Saturday, 18 November 2006

Hic Domus Dei Est

Every year we celebrate the dedications of the four major basilicas of Rome. In August we commemorate St Mary Major, one of the most venerable Marian churches of the world. A short time ago we kept the dedication of the Basilica of St John Lateran, which is the Pope’s Cathedral and the mother church of Christendom.

Today we commemorate the dedication of the two other great Roman churches: the basilica of St Peter’s in the Vatican, one of the largest and most famous churches in the world and the scene of grand papal ceremonies; and the slightly less well-known St Paul’s outside the walls, not far from Tre Fontane (the spot where St Paul was beheaded). These two churches were originally built by the Emperor Constantine (though since rebuilt) and contain the mortal remains of the two apostles.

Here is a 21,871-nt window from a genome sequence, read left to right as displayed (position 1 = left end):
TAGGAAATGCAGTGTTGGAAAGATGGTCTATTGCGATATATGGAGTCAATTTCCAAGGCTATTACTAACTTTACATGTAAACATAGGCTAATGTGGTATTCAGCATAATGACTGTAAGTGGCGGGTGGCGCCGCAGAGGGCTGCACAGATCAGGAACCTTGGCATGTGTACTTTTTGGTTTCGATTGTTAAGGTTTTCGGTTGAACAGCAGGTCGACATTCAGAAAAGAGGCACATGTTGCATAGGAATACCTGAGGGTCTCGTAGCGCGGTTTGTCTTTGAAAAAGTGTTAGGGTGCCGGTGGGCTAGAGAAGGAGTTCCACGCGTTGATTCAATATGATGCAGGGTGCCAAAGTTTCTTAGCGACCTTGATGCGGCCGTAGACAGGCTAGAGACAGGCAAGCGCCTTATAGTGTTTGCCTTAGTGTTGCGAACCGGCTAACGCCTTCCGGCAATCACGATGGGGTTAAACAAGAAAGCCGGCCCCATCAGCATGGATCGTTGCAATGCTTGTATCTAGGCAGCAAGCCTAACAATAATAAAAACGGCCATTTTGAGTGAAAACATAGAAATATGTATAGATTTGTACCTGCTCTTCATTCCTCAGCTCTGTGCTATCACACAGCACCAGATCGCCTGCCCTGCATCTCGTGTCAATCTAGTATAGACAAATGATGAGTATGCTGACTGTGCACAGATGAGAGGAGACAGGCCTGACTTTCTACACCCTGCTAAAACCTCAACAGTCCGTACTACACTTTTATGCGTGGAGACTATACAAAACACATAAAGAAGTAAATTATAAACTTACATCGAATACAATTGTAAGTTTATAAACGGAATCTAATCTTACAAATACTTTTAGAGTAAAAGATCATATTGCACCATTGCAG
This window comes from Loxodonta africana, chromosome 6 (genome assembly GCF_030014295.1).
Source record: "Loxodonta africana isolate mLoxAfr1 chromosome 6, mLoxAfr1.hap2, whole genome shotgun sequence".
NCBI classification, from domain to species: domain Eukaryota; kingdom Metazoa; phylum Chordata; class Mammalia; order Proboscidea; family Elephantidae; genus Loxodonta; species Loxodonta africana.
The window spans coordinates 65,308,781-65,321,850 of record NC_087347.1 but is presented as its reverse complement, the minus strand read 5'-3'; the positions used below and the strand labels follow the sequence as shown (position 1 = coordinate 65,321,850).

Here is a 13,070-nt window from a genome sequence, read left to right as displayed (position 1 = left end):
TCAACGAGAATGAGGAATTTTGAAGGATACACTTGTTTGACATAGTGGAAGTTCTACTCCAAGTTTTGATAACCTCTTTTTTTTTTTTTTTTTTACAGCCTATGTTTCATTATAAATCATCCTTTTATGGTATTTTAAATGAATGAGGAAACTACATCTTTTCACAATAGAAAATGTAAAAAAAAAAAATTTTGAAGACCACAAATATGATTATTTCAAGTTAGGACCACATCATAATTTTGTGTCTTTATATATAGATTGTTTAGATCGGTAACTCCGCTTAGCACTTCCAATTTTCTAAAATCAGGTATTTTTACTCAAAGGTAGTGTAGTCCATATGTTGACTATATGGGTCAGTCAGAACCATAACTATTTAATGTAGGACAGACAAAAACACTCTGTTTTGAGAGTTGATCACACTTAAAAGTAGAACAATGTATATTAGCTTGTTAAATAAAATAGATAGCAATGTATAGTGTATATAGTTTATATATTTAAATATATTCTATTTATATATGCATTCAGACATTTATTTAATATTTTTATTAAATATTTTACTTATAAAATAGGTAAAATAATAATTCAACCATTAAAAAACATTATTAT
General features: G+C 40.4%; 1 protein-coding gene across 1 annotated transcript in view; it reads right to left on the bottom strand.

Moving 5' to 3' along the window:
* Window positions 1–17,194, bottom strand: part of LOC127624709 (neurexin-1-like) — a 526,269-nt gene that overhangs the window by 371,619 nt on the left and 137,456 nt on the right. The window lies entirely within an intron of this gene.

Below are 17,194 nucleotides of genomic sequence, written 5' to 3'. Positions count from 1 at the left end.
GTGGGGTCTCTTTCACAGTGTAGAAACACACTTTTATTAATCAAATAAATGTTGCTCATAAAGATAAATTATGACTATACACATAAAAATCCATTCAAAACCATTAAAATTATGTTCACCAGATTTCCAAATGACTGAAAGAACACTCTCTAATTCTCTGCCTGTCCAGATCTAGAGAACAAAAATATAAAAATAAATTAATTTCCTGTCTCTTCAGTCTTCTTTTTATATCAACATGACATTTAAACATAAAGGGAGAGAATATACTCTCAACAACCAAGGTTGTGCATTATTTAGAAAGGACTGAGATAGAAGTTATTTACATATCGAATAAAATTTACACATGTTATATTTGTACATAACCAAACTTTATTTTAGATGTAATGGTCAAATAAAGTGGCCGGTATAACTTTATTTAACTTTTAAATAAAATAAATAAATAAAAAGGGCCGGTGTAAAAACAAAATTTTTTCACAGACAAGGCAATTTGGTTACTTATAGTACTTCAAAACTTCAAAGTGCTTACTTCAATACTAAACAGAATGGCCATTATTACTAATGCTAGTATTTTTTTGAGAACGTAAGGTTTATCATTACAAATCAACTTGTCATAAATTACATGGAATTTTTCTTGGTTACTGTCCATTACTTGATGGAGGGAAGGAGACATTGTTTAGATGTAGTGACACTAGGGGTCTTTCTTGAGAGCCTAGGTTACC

Peter, the rather bumbling fisherman, and Paul, the reformed persecutor of Christians, became the pillars of the Church. Peter was named the rock, despite his personal failures, and Paul became the Apostle to the Gentiles, despite his dark past. Peter and Paul are very different characters – indeed, at times they disagreed with each other over matters of Church policy – but they were both united in love of Christ, they both let grace triumph over their weaknesses and they both made the ultimate sacrifice. Both died a martyr’s death in Rome—Peter on a cross and Paul beneath the sword. Their combined gifts shaped the early Church and pilgrims have flocked to their tombs ever since their martyrdom.

Today we spiritually make a pilgrimage to Rome and honour these two Apostles. We also celebrate our communion with the Holy See and pray especially for the Successor of St Peter, Pope Benedict, who will soon make a risky journey to a hostile Turkey. We pray the Lord will strengthen and protect him, as he follows in the footsteps of the Apostles.

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